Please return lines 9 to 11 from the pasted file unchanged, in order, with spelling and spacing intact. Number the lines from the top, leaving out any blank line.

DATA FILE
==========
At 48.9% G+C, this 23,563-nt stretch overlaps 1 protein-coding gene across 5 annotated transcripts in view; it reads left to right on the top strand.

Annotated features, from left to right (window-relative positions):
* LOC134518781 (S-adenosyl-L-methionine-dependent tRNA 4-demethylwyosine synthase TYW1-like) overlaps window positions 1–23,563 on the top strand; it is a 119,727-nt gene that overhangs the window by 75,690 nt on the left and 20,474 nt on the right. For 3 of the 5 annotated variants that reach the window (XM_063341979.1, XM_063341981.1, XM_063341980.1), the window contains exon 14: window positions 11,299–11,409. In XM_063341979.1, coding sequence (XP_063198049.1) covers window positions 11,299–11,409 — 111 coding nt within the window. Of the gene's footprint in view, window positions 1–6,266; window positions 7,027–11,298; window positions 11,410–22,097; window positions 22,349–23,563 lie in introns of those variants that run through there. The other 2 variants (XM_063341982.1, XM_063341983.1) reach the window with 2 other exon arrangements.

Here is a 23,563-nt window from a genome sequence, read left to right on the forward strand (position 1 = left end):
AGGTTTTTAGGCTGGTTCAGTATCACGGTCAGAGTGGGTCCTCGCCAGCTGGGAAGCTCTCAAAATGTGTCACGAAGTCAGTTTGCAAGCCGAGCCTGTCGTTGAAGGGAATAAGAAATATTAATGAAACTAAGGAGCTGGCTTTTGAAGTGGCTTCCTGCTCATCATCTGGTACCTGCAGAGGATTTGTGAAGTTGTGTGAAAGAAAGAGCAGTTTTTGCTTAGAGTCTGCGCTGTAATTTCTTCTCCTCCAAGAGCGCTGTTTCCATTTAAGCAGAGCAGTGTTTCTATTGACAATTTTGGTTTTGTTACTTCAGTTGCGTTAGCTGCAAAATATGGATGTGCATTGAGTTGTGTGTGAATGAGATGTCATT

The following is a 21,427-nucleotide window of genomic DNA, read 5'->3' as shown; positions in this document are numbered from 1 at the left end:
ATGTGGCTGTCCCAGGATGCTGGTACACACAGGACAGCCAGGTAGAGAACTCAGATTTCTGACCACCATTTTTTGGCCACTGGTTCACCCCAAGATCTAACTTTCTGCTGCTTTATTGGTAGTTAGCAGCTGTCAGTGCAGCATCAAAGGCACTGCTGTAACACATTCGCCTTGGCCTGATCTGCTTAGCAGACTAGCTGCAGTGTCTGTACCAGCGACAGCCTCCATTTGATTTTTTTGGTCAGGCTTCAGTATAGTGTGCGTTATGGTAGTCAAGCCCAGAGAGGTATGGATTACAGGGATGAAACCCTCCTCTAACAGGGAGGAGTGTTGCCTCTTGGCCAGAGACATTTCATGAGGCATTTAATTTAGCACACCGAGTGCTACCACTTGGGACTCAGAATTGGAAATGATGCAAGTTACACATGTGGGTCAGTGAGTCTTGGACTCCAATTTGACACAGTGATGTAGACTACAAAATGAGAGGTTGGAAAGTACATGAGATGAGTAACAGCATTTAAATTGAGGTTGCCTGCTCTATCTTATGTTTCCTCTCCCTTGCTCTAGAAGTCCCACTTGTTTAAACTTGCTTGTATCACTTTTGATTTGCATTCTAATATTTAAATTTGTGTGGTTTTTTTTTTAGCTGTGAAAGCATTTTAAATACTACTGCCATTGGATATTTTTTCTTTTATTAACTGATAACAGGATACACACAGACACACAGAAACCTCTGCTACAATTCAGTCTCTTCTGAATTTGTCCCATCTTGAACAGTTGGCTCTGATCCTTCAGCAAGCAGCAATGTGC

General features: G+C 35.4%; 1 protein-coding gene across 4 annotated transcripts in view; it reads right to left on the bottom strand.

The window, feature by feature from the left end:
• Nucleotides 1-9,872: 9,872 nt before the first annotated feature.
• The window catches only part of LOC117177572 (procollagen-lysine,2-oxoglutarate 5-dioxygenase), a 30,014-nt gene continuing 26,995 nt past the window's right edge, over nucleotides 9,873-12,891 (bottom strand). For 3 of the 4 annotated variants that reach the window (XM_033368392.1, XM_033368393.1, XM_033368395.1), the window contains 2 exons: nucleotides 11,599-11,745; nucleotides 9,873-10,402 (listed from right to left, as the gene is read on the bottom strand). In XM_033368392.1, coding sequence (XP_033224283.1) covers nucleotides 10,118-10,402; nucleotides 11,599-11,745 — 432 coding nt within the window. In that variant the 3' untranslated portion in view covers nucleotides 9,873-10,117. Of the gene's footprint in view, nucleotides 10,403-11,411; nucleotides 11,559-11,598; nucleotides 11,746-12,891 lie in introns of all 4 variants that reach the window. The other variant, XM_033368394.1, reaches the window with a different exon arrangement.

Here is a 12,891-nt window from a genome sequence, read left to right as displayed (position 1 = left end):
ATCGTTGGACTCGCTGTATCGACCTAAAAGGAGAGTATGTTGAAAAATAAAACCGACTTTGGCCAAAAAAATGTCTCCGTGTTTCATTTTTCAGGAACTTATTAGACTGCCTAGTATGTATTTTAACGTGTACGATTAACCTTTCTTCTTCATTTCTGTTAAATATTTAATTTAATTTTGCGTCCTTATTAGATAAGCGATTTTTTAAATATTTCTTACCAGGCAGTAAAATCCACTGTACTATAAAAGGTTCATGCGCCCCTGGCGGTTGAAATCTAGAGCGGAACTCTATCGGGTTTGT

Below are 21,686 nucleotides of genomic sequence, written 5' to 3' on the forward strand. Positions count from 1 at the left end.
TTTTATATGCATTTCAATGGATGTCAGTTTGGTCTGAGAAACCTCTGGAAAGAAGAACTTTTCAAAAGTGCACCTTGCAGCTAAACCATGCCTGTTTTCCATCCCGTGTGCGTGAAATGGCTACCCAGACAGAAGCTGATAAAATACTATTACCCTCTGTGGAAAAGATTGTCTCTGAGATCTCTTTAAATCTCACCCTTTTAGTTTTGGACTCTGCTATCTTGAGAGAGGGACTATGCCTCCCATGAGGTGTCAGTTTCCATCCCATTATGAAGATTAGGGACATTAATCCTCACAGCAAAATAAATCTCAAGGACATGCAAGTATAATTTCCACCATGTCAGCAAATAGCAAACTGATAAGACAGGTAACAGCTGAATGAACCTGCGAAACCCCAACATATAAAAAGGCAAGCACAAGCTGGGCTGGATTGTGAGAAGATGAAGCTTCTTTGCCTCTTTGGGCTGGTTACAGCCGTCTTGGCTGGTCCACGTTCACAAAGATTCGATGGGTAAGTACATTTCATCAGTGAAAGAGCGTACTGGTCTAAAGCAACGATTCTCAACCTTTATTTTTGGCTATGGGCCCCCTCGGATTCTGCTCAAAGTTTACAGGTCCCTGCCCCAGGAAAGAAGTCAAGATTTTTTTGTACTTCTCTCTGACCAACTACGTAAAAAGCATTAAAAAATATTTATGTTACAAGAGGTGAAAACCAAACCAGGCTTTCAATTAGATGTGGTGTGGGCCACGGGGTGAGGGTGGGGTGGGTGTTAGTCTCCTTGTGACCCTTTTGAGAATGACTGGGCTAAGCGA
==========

The window, feature by feature from the left end:
• Nucleotides 1-9,872: 9,872 nt before the first annotated feature.
• The window catches only part of LOC117177572 (procollagen-lysine,2-oxoglutarate 5-dioxygenase), a 30,014-nt gene continuing 26,995 nt past the window's right edge, over nucleotides 9,873-12,891 (bottom strand). For 3 of the 4 annotated variants that reach the window (XM_033368392.1, XM_033368393.1, XM_033368395.1), the window contains 2 exons: nucleotides 11,599-11,745; nucleotides 9,873-10,402 (listed from right to left, as the gene is read on the bottom strand). In XM_033368392.1, coding sequence (XP_033224283.1) covers nucleotides 10,118-10,402; nucleotides 11,599-11,745 — 432 coding nt within the window. In that variant the 3' untranslated portion in view covers nucleotides 9,873-10,117. Of the gene's footprint in view, nucleotides 10,403-11,411; nucleotides 11,559-11,598; nucleotides 11,746-12,891 lie in introns of all 4 variants that reach the window. The other variant, XM_033368394.1, reaches the window with a different exon arrangement.